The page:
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Metric Ensembling

The aim of ensembling different metrics to predict the human label is to combine the strengths and balance out the weaknesses of individual metrics, ultimately leading to more accurate, robust, and reliable predictions.

Each metric might capture different aspects of the data or be sensitive to different patterns, so when we combine them, we often get a more comprehensive view.

What is Conformal Prediction?

Conformal Prediction is a statistical technique that quantifies the confidence level of a prediction. In this case, we are trying to predict whether the answer is correct (or faithful). With conformal prediction, instead of just saying “yes” (or “no”), the model tells us “the answer is correct with probability at least 90%”. In essence, conformal prediction doesn’t just give you an answer; it tells you how confident you can be in that answer. If the model is uncertain, conformal prediction will tell you it’s “undecided”. For the undecided datapoints, we ask the more powerful GPT-4 to judge its correctness.

Metric Ensembling

The MetricEnsemble class helps you to ensemble multiple metrics to predict a ground truth label, such us human labels. The class leverage the conformal prediction technique to compute a reliable


  • training: XYData: training data, it should contain training.X (the metrics output, also referred as features) and training.Y (the ground truth label)
  • calibration: XYData: as before but used for the calibration of the conformal predictor
  • alpha: float: significance level, default to 0.1. The significance level os the probability that a prediction will not be included in the predicted set, serving as a measure of the confidence or reliability of the prediction. For example if alpha is 0.1, then the prediction set will contain the correct label with probability 0.9.
  • random_state: Optional[int]: random seed, default to None

The MetricEnsemble class has the following methods:

  • predict(self, X: pd.DataFrame, judicator: Optional[Callable] = None): it takes as input a dataframe of metrics output and returns a dataframe of predictions

The predict returns two numpy vectors:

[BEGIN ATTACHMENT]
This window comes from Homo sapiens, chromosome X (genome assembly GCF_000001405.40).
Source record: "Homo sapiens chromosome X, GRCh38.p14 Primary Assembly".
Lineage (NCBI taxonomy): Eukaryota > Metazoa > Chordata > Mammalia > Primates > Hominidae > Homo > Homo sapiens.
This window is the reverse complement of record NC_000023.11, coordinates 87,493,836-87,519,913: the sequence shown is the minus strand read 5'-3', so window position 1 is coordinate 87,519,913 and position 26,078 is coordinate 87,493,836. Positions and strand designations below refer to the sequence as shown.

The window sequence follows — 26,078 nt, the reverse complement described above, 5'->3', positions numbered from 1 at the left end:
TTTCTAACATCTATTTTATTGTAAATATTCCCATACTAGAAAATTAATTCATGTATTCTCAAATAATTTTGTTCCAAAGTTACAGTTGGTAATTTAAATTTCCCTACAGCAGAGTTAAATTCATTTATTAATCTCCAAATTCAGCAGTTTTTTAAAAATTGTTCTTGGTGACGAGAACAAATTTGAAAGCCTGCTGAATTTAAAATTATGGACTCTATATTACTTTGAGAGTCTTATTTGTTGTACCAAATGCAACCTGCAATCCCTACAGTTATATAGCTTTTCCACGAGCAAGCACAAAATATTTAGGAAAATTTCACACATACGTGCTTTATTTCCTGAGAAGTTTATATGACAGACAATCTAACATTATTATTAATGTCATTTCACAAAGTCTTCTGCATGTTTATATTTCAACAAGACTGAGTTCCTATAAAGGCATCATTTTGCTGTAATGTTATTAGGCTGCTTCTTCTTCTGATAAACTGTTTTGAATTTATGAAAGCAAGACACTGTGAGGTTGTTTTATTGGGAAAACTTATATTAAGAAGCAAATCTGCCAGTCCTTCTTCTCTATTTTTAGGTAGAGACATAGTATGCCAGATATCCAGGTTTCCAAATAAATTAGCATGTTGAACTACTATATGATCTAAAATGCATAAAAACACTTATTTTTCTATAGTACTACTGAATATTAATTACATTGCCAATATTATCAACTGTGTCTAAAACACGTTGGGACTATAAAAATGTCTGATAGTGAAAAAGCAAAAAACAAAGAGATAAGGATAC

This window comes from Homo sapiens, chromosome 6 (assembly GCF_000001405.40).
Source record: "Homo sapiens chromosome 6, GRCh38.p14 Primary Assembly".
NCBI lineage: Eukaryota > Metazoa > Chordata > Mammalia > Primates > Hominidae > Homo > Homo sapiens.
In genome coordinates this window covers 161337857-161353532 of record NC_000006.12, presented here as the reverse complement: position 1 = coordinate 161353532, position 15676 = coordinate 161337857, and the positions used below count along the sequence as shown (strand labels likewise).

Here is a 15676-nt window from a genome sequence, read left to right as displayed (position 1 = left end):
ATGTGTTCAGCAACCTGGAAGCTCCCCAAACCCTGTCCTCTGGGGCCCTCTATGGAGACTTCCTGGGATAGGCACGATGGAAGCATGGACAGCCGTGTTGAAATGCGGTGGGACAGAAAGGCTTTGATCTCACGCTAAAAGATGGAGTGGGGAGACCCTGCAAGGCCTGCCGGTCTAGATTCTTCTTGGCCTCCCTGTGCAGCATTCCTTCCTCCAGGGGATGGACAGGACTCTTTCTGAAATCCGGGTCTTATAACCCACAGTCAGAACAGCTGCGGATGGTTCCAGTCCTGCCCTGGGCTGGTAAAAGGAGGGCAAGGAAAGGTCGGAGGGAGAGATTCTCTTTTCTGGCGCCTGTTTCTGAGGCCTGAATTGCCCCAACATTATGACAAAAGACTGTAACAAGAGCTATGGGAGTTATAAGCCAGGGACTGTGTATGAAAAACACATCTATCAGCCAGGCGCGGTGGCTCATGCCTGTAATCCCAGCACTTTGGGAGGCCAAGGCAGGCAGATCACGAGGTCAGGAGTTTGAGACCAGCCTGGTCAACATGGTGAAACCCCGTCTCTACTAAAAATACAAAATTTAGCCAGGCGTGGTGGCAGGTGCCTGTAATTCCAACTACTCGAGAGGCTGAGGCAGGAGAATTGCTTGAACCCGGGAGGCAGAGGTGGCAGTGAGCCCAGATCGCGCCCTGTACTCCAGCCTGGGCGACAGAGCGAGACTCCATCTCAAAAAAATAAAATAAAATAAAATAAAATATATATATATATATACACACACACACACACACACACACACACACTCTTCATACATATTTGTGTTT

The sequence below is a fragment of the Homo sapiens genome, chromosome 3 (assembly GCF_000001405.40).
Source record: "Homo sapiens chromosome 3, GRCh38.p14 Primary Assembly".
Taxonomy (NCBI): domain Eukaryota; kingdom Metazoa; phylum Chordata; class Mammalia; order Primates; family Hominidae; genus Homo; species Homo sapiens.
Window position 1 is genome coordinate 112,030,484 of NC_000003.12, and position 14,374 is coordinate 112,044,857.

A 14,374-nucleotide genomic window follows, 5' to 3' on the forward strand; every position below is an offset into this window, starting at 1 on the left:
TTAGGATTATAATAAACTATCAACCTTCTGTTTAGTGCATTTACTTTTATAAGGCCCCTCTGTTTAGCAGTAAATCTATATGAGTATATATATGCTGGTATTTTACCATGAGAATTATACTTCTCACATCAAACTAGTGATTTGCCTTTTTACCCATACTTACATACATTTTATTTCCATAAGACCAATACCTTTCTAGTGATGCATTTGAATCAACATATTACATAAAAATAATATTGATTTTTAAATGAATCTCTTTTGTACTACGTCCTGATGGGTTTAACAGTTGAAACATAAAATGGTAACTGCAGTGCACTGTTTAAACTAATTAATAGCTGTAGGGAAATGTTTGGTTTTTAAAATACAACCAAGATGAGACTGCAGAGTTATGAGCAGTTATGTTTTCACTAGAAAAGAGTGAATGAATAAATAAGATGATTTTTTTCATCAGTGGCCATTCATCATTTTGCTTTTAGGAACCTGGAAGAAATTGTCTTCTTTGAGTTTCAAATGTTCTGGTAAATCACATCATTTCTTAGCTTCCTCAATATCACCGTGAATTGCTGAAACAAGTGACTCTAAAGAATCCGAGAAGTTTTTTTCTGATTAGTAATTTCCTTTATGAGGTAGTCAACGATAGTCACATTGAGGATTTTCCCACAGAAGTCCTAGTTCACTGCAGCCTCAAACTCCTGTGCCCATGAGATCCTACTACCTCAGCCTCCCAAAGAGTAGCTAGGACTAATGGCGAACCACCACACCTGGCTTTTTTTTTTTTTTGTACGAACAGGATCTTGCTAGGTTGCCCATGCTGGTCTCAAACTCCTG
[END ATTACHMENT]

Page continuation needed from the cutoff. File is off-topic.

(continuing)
• y_hat a binary (1/0) vector with best-effort predictions of the ensemble
  • y_set a binary array of size (N, 2) where the first column is 1 is, for the significance level set by alpha, the sample can be classified as negative, and the second column is 1 if the sample can be classified as positive.

The set prediction (y_set) can have both columns set to 1, meaning that the ensemble is undecided. This happen because the particular choice of metrics in the ensemble is not confident enough or the significance level is too high. In such cases the predict method will call the judicator function (if not None) to make a final decision.

The judicator function takes as input the index of the sample where the predictor is undecided and must return a boolean value (True/False) indicating the final decision.


In this exampel we want to use deterministic and semantic metrics to predict the correctness of the answers (as evaluated by a human annotator). When these two metrics alone are not sufficient to produce a confident prediction, we use the LLM to make the final decision.

As first thing we compute the deterministic and semantic metrics:

from pathlib import Path
import numpy as np
from continuous_eval.classifiers import EnsembleMetric
from continuous_eval.classifiers.utils import eval_prediction
from continuous_eval.data_downloader import example_data_downloader
from continuous_eval.datatypes import DataSplit, SplitRatios
from continuous_eval.eval import Dataset, SingleModulePipeline
from continuous_eval.eval.manager import eval_manager
from continuous_eval.llm_factory import LLMFactory
from continuous_eval.metrics.generation.text import (
# Download the correctness dataset and remove examples where the LLL refused to answer (i.e., said "I don't know")